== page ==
How to Determine the Best Bike Frame Size for You
When buying a bike, it's crucial that you select one with the correct frame size for your body proportions. An ill-fitting bike is not only uncomfortable but it can also be dangerous because it will be difficult to stop and stand with your bicycle without falling sideways.
In this article, we will guide you through the basics to help you make an informed decision about the best bike frame size for you:
► FRAME DIMENSIONS
► HOW TO MEASURE YOURSELF FOR A PROPER BIKE FIT
► SIZE GUIDES
Bike Frame Dimensions Explained
Bikes are measured in a variety of ways and the information out there can be tricky to navigate, but the most important measurement regarding frame size is the length of the vertical seat tube. In other words, the length of the tube between the bottom bracket and the point where you attach a bike seat is considered the size of the bike frame.
Some bikes are displayed with S, M, L, or XL sizes which can be deceptively simple. The relation between these conventional sizes and the seat tube length can vary between brands, so make sure you consult the size guide for each manufacturer.
Are there major differences between men's and women's bikes? The differences, although subtle, are meant to account for female riders who fall outside the average range of standard bike sizing. Much can be said about the statistics showing that women tend to have shorter torsos, longer legs, and greater flexibility than men, but this varies for each individual. Typically, however, the frame geometry of women's models will have a shorter standover height and shorter reach. Contact points are also dialed-in to accommodate average female preferences, resulting in relatively narrow handlebars and saddles that are wider and shorter than their male counterparts.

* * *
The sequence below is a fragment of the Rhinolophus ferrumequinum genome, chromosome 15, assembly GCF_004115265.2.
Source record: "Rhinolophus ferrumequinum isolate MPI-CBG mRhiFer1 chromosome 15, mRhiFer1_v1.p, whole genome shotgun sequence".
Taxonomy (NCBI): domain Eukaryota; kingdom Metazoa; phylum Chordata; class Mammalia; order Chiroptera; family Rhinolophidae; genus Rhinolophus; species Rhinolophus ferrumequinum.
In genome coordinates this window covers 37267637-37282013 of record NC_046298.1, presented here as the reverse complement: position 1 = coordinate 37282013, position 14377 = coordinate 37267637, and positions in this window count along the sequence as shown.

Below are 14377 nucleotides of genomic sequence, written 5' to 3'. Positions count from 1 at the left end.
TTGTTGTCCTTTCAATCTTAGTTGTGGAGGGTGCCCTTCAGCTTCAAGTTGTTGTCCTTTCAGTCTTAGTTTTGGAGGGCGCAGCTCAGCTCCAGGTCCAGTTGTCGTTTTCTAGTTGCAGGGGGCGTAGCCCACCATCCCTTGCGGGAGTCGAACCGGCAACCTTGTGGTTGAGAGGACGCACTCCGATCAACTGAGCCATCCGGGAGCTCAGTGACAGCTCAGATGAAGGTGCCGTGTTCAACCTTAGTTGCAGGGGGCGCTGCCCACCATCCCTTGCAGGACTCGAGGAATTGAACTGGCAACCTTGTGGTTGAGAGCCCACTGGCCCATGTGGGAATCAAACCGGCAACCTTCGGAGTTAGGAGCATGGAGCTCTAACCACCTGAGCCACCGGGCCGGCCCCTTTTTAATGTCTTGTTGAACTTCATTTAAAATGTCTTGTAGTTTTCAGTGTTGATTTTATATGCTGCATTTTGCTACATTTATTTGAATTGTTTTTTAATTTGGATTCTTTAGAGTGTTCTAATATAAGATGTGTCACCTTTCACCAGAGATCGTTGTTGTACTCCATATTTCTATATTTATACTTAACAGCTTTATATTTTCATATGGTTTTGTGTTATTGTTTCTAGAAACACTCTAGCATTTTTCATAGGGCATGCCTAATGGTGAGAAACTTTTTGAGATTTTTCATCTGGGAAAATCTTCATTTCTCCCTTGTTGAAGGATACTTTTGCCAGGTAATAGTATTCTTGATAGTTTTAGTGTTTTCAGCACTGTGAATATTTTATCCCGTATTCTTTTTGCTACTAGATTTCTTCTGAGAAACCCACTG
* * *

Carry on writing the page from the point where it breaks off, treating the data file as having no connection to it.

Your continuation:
So if you're a woman, does that mean you need a women's frame? Not necessarily. Everybody is different and everyone has their own riding style and comfort preferences. For all intents and purposes, bike frames are fundamentally unisex so your primary focus should be finding a bike frame that fits your body and your needs.
Measuring for a Proper Fit
You might find yourself asking, "How do I know when my bike frame is too big?" or "How do I know when my bike frame is too small?" Great questions. An improper frame size can compromise your comfort and performance, as well as your safety and the safety of others.
The easiest way to locate your goldilocks zone for frame size is by using height, inseam, and standover height measurements.
1. Height: This one is pretty easy. If you don't already know your height, stand up straight against a flat wall and use a tape measure or yardstick to find your height. Ask a friend for help if need be.
2. Inseam: Stand up straight with your riding shoes on, plant your feet no more than a foot apart, and measure the distance along the inside of your leg from your crotch to the floor.
3. Standover Height: The standover height of a bike is the distance between the ground and the top of the top tube. Manufacturers and retailers usually provide the standover height measurement in their online product specs, so no sweat if you don't have the bike right in front of you. Compare the standover height to your inseam measurement to make sure both feet are stabilized on the ground when standing over the bike. As a general rule of thumb, you should shoot for at least an inch of clearance above the top tube.
Traditionally, manufacturers will size road, gravel, and cyclocross bike frames in centimeters and their mountain and hybrid frames in inches. Keep in mind that bike frame geometry is dictated by the style and primary use of the bike. It's common that your mountain bike would be a frame size smaller than your road bike for better handling on aggressive terrain.